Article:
Editor’s note: Mckay Bird is marketing manager at telecommunications firm TCN, Saint George, Utah. 

As old-fashioned as it might sound, the telephone is still a critical component in communication during political outreach. Throughout election season, specifically the presidential election, grassroots organizations across the country are working endlessly to compile data on individuals in an effort to better connect with them and inspire a rush to the polling stations for local and national elections.

Cell phones instead of landlines

Nine out of 10 Americans own a cell phone according to the Pew Research Center, that has increased its polling via cell phones from 65 percent to 75 percent in the majority of its telephone-based surveys. This increase in mobile surveying was inspired by the 47 percent of American adults who only use a cell phone instead of a landline. The demographics between those adult Americans who only use a cell phone compared to those with a landline are also telling. Americans that only have a cell phone tend to be younger, less educated and receive lower incomes compared to those with a landline.

Despite these numbers that show the dramatic shift in how Americans prefer telephone services, there are still many polling firms that do not include cell phones in their surveys, thus missing out on collecting a true sample representative of U.S. adults. Pollsters not including more cell phones in surveys typically comes down to one major factor: overhead costs. According to TCPA regulations, cell phones are required to be manually dialed by an agent. Manually dialing cell phones requires more time which also increases survey costs. Cell phone surveys can cost almost double the amount it takes to complete an interview via landline. Because of this reason alone, many pollsters choose to either dial fewer cell phones or to exclude them from samples.

Engaging with audiences

During elections, a single call center can make more than 200 million calls and surveys within any given year. For political firms and strategy companies looking to engage with their audiences about important issues in order to conduct surveys and research, cloud based call center technology is one method to consider.

As previously mentioned, federal regulations mandate that all cell phones be manually dialed by agents, which can become quite costly. Polling and surveying in such massive quantities requires a solution that can facilitate hundreds of calls per day. Despite the number of volunteers and interns that a political firm may be able to solicit, the sheer manpower to meet such high demands is almost non-existent. Cell phone identification and scrubbing is a process that identifies cell phones and allows clients and agents to take proper action with those phone numbers. Cell phone scrubbing can be mandated by a block assignment system, which involves the listing of a range of phone number prefixes that are solely assigned to wireless carriers.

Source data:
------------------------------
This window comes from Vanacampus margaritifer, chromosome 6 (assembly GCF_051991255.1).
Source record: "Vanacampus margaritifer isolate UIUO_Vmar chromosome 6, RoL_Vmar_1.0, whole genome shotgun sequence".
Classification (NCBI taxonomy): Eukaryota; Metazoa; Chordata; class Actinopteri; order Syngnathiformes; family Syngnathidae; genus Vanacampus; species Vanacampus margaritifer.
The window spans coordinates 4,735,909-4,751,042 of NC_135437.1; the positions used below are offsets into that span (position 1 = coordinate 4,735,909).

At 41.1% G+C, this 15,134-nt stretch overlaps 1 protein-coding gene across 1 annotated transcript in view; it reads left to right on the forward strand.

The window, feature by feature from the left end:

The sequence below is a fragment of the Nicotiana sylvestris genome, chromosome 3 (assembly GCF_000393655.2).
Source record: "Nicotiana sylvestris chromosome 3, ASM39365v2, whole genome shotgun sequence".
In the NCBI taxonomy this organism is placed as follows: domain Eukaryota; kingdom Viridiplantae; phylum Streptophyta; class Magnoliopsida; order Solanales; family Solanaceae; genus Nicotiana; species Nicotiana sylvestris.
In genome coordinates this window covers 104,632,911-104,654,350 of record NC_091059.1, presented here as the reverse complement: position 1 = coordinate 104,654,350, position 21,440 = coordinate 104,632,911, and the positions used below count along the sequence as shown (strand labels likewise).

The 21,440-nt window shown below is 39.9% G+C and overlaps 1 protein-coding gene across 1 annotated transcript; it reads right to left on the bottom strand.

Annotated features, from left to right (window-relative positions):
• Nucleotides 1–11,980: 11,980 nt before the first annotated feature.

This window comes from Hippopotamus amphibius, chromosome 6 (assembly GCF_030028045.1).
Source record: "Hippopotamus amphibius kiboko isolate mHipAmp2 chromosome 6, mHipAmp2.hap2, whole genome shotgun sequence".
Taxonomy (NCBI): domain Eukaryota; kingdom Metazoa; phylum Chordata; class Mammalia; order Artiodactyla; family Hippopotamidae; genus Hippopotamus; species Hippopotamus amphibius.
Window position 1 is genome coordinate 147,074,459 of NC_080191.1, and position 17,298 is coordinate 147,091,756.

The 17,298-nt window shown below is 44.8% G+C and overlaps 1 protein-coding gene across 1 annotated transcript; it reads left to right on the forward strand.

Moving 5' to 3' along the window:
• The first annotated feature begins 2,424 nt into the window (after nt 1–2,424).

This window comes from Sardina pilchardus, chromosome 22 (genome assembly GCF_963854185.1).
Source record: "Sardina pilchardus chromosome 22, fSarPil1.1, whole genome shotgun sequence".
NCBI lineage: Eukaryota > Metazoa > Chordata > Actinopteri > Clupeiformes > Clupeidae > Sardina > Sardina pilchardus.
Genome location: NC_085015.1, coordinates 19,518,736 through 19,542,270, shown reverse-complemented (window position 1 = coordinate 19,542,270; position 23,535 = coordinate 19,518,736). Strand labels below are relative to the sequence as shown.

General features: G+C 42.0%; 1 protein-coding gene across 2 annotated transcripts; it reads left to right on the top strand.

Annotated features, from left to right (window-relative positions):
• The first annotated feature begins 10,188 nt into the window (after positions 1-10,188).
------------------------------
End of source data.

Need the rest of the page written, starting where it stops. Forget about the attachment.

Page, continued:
Contacting cell phone only individuals is specifically important for issue-based campaigns. Not all hot button issues are single vote political items, sometimes they require additional touchpoints between organizations and survey-takers. With issue-based campaigns, it is easier to implement to a campaign for any length of time and enable follow-ups with contacts before, during and after the vote takes place.

Cloud-based survey technology can be used on not only the national level but the regional and local level as well. School boards, community organizations and other grassroots organizers can easily leverage call center technology to encourage civic engagement and drive participants to the polls.

With the election cycle in full swing, it is imperative that political firms and organizations understand the importance of evolving and adjusting as our culture of communication technology continues to change.